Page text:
Induction hardening


Hardening is a process of heating followed by cooling generally fast for increase hardness and mechanical strength of steel.

To this end, the steel is heated to a temperature slightly higher than the upper critical (between 850-900ºC) and then cooled more or less quickly (depending on the characteristics of steel) in a medium such as oil, air, water, water mixed with soluble polymers, etc.

There are different methods for heating such as electric oven, gas cooker, salt, flame, induction, etc.

The steels that are normally used in induction hardening contain from 0.3% to 0.7% carbon (hypoeutectic steels).

Induction hardening advantages

  • It treats a specific part of the piece (hardening profile).
  • Frequency Control and heating times.
  • Cooling control.
  • Energy saving.
  • No physical contact.
  • Control and located heat.
  • Can be integrated in production lines.
  • Increase performance and saves space.

How Induction hardening works

Induction hardening can be done in two different ways:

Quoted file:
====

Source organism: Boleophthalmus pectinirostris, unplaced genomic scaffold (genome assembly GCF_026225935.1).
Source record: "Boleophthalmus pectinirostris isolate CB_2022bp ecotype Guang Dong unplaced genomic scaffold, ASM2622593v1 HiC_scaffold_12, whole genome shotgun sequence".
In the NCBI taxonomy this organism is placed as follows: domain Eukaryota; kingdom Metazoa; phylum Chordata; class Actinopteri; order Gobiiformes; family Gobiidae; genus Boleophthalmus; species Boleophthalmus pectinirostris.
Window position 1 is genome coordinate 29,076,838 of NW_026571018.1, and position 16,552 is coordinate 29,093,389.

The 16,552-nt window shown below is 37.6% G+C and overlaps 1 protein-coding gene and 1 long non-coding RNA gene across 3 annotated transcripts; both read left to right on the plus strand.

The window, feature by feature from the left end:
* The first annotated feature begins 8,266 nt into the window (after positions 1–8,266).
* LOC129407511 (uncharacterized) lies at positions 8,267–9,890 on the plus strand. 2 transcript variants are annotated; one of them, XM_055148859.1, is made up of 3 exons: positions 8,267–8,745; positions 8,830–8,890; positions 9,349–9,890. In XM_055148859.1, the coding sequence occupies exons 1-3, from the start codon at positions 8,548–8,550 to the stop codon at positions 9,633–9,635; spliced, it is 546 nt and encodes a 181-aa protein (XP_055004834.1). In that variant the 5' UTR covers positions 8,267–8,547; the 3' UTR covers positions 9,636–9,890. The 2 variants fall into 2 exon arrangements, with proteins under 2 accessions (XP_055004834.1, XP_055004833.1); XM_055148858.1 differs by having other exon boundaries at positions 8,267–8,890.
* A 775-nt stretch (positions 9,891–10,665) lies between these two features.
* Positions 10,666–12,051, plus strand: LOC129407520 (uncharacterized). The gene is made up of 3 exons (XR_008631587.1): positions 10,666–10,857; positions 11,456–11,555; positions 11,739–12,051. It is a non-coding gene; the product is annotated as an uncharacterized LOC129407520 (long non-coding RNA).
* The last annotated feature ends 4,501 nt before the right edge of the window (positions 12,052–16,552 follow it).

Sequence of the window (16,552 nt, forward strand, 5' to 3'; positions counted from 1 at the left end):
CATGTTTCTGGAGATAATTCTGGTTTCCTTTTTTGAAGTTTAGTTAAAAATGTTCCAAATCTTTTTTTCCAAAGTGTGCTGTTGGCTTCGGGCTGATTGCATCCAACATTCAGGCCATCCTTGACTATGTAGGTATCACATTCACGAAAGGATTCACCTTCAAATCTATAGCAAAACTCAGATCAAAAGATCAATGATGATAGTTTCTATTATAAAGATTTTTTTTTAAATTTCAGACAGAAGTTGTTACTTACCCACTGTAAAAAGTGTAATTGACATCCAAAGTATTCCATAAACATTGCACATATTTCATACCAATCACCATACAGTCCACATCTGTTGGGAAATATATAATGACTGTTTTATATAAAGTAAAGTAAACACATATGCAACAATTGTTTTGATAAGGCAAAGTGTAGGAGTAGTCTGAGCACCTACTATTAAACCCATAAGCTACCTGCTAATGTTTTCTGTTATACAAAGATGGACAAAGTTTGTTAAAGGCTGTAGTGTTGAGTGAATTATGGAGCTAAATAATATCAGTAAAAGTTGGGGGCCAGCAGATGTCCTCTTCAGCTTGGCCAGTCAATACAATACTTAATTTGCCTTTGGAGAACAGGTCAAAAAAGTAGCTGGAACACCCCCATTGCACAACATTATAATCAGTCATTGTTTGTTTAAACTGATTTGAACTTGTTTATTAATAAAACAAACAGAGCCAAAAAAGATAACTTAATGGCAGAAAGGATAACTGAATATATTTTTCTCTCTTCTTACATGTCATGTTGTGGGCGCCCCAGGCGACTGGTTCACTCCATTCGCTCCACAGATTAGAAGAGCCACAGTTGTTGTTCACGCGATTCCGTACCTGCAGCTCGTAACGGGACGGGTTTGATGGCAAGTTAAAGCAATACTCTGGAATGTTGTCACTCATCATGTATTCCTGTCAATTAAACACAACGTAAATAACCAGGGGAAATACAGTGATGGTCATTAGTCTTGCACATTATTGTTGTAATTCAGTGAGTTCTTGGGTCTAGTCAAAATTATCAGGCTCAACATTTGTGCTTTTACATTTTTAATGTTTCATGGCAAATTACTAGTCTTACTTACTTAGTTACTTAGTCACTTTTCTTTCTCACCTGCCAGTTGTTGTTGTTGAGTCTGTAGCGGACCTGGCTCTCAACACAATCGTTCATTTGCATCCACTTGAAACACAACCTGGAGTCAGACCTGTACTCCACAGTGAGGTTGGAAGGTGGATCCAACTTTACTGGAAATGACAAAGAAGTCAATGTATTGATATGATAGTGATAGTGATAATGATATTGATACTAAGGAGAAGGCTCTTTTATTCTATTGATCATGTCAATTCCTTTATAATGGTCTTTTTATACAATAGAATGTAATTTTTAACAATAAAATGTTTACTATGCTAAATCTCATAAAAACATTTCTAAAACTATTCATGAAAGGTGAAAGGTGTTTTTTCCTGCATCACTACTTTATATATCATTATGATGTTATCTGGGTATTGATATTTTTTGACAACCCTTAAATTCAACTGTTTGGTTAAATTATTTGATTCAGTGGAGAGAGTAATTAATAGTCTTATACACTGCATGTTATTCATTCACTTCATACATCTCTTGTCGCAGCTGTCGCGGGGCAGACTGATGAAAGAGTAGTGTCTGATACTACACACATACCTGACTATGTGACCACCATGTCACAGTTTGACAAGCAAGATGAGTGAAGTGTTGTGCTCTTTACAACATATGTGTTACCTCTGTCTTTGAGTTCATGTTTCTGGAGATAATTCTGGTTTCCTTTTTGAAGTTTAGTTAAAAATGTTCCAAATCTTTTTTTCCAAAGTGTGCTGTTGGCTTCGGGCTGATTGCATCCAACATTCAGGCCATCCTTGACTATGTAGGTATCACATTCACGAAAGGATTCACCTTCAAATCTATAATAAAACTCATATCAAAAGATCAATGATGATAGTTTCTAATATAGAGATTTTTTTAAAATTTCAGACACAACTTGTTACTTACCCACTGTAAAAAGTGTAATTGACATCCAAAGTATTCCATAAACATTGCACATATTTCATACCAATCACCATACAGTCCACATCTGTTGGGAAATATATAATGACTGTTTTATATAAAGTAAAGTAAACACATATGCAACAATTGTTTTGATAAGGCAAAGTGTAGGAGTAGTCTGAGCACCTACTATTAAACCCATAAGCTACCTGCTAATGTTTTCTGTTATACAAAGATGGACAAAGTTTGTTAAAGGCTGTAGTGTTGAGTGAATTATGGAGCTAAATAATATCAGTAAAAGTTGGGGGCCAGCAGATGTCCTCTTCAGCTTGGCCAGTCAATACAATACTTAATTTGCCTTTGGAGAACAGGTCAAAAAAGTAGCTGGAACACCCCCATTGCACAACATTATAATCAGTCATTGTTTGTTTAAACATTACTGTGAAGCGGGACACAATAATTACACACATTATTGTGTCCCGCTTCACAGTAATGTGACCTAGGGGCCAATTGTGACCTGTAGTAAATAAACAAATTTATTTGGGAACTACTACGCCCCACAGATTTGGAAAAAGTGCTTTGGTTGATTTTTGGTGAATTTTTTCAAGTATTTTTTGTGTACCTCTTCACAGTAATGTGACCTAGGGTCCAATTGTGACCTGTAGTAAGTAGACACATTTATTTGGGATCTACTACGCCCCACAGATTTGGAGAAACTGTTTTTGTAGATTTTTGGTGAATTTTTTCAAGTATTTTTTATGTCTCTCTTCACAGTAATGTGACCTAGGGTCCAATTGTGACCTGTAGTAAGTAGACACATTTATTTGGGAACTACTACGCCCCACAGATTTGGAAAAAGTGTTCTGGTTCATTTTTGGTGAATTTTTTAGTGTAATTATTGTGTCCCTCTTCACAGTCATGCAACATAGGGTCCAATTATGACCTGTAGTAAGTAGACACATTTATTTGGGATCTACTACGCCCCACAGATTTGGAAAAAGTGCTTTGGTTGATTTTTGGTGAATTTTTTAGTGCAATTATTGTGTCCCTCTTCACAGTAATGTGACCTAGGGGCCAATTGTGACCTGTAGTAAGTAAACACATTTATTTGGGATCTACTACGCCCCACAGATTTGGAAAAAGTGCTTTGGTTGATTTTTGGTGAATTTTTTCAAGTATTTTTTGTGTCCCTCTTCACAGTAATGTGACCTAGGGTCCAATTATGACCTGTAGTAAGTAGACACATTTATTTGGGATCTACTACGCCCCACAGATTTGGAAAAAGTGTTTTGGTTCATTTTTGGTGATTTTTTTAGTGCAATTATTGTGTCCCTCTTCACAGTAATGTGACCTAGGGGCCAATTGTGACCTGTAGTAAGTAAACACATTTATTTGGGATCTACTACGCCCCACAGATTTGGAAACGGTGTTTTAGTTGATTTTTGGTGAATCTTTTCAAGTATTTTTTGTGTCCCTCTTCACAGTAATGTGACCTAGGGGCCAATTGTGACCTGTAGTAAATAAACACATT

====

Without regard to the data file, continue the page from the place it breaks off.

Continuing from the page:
Static (single shot)

Induction hardening of tripod housing stem by single shot

Consists of setting the part in front of the inductor and carrying out the operation without moving either the part or the inductor.

This type of operation is very fast, requires only simple mechanics and enables a very accurate localisation of the treated area, even with parts with complicated geometry.

Progressive (scanning)

Induction hardening of shaft by scanning

Consists of going over the part with a continuous operation, moving either the part or the inductor. This kind of operation means that parts with large surfaces and large sizes can be treated.

For the same kind of part the scanning treatment requires less power with longer treatment time in compare to static treatment.

Other Heat Treatments

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